Writing the story of the “Eminent Americans… Namesakes of the Polaris Submarine Fleet”

Writing the story of the “Eminent Americans… Namesakes of the Polaris Submarine Fleet”

Of all the treasures about submarine lore that have been recorded, very few meet the level of excitement for me than the book listed in the title to this post.

When Admiral Rickover originally wrote his letters about the men who make up what we now know as the submarines of the 41 for Freedom submarine force, he sent them to members of Congress and the administration. His intent was to show the real connection between the heroism of the founders and the continued heroism of the principles they embodied in this new breed of submarine.

Admiral Rickover from the preface to the book:

“Ever since the first nuclear submarine – the USS Nautilus -went to sea in January 1955, I have been responsible for directing the initial sea trials of each of our nuclear ships so as to make sure that their nuclear propulsion plants functioned properly and that the officers and men had been well trained.

Because many members of Congress had given strong support in getting the Nautilus built, I decided that it would be no more than proper for me to send each of them a letter reporting what the ship had done. I remember writing some 80 letters in long-hand during that first voyage. Soon I expanded the list of recipients to include all members of Congress and appropriate officials in the executive branch.”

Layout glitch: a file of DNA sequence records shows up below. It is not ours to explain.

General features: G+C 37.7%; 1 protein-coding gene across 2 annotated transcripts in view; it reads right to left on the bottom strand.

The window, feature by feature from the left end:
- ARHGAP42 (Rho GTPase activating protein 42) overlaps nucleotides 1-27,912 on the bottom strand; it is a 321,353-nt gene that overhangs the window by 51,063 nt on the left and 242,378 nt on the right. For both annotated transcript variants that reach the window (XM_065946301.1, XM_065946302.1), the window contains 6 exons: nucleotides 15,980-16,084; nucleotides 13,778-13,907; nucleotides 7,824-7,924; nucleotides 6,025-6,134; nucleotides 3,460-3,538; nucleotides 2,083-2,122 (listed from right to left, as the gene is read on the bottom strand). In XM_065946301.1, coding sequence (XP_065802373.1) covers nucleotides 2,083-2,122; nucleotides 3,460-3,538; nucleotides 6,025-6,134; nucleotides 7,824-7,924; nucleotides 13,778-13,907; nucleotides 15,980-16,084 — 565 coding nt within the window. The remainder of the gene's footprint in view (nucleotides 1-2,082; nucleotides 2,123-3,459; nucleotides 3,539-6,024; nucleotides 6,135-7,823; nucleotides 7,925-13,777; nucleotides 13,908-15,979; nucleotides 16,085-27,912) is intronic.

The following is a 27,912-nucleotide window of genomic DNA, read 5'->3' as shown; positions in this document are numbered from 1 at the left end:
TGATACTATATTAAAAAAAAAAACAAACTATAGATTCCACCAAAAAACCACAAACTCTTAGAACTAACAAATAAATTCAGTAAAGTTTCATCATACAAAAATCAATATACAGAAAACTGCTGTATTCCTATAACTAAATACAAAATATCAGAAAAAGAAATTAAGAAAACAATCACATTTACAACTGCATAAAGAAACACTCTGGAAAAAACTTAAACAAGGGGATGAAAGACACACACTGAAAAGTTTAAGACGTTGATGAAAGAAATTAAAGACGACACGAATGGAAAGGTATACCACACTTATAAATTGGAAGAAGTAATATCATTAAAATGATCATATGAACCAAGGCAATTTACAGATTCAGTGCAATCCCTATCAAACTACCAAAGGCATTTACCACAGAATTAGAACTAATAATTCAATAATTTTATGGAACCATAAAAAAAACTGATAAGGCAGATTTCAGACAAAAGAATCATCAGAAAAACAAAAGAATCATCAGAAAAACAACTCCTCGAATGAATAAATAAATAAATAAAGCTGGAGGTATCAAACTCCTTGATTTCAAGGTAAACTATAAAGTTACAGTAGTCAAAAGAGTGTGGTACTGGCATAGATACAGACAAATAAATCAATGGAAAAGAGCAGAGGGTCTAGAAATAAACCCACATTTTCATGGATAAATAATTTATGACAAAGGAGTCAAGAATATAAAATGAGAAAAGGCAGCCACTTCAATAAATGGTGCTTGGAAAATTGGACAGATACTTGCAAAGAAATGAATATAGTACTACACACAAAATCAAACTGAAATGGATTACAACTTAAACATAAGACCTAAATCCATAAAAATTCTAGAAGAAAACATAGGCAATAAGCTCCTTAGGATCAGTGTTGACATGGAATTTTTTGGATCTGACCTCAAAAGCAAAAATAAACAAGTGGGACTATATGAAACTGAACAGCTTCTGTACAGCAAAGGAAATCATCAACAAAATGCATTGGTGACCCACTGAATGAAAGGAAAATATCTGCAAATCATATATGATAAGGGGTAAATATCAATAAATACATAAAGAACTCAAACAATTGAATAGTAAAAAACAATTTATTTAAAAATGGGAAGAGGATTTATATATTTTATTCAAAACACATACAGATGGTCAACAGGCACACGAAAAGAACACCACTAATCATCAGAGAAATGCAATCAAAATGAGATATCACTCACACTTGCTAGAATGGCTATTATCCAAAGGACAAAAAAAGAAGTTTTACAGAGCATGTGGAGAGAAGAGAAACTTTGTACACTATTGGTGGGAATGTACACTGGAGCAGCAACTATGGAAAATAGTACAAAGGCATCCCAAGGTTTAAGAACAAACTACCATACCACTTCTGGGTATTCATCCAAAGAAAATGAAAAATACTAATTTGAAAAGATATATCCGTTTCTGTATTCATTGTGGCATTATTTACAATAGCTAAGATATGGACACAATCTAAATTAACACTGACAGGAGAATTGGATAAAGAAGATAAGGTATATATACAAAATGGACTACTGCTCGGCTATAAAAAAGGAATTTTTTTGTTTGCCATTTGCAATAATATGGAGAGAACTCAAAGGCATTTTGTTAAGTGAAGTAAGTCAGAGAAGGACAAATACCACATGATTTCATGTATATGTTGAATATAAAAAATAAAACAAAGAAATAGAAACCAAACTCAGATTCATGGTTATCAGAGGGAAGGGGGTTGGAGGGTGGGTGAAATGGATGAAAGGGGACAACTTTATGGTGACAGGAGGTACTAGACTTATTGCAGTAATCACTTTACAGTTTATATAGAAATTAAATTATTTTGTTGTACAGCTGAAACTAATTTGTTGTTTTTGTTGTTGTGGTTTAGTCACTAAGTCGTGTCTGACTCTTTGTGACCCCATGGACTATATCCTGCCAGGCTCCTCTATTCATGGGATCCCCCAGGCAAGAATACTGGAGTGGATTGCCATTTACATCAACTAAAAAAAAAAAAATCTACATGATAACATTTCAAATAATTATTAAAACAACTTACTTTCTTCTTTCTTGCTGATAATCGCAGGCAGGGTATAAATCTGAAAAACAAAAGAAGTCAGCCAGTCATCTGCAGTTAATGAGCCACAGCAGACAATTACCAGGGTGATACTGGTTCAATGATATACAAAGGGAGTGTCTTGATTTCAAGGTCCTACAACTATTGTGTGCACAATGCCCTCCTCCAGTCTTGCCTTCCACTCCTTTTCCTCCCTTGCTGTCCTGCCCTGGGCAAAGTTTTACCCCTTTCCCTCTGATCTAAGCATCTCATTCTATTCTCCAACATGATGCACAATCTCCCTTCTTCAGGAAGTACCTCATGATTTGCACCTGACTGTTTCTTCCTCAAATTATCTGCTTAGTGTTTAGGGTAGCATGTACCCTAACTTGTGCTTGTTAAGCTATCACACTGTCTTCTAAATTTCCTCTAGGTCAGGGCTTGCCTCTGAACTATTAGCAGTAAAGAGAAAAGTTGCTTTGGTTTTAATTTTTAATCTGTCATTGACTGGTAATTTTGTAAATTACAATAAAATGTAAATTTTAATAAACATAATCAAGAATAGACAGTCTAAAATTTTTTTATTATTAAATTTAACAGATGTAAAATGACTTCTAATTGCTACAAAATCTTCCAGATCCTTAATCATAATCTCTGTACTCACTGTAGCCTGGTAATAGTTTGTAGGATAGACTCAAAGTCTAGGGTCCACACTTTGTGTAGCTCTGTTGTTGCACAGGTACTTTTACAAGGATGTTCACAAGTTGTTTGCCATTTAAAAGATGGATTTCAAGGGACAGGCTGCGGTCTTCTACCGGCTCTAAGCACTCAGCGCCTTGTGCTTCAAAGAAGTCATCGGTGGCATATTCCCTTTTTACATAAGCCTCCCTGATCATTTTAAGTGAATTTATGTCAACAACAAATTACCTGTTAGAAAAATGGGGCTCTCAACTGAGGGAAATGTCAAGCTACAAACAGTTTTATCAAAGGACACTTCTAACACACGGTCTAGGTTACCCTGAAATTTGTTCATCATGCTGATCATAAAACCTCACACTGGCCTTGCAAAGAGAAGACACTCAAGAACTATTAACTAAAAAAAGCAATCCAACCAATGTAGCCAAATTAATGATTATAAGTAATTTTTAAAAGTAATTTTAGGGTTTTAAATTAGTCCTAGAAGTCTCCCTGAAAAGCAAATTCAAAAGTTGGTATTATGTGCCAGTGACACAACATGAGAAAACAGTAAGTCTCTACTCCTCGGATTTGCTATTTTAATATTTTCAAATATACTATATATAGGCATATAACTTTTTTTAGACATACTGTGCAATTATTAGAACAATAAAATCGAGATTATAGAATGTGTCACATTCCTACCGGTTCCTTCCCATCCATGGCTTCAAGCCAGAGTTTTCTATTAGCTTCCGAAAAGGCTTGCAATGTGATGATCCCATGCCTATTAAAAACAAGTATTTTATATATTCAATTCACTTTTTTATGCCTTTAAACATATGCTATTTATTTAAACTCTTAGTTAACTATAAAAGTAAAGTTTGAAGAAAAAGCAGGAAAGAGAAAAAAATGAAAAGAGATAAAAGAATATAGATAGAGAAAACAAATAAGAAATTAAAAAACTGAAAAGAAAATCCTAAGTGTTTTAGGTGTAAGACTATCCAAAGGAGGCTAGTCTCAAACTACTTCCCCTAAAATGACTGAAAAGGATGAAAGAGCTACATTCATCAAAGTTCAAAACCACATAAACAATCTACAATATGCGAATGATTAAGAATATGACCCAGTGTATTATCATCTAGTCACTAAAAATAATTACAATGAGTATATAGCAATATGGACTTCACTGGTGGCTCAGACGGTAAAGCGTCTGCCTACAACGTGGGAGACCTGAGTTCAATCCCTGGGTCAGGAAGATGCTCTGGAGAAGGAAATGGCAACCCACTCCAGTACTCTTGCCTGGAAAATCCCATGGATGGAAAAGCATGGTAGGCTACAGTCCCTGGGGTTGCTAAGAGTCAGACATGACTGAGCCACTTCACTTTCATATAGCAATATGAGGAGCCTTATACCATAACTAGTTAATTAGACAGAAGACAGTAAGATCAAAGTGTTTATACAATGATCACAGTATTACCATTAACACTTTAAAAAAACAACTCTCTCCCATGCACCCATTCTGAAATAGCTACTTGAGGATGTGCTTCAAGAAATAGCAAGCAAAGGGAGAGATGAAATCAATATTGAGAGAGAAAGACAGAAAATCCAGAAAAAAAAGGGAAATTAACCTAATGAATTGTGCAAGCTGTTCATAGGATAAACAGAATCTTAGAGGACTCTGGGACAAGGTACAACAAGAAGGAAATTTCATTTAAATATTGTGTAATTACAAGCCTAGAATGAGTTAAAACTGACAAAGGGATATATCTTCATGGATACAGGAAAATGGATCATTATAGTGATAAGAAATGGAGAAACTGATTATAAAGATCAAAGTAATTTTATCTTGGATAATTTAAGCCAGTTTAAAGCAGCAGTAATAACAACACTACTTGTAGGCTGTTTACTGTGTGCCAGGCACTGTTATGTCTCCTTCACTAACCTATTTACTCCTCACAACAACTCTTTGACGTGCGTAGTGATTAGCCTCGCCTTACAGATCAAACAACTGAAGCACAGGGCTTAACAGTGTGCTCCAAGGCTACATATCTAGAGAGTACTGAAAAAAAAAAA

In reading the book, a few things stood out. The first is the mind of the man who wrote them.

My earliest encounter with the Admiral was when he was very advanced in age and I was in my twenties. He was present for the sea trials on board the USS San Francisco in the Atlantic and his presence was indeed remarkable. But I had always seen him as an engineer who was driven by an almost demonic devotion to a single purpose: nuclear power.

Having a shipmate show me this book was indeed an eye opening experience. I no longer saw the crotchety old man with a penchant for certain types of candy and fruit that must always be present when he s on board. This man was a mental giant who deeply cared for the country. His thoughts are relevant even today, more than thirty years after he left this earth. It is stunning to see how close to reality his predictions were as he penned this book.

“The careers of the men for whom the Polaris submarines are named span the full range of American history from the time of the Revolution to the present century. The preparation of these essays therefore required me to explore many aspects of our national history. In the process I learned a great deal, particularly about the origins of our Government and the events that led to the Civil War. Although I had read a good deal of ancient and modern history, I had never fully realized the fragile base upon which our system of National Government was established, the extent of the struggle it took to make us a Nation, and the part played in this struggle by nationalism, sectionalism, and the conflict over slavery. I was fascinated by the role of large corporations, Populist movements, and interest groups during the period after the Civil War in molding our Federal system of government to meet the needs of a modern, industrial nation.”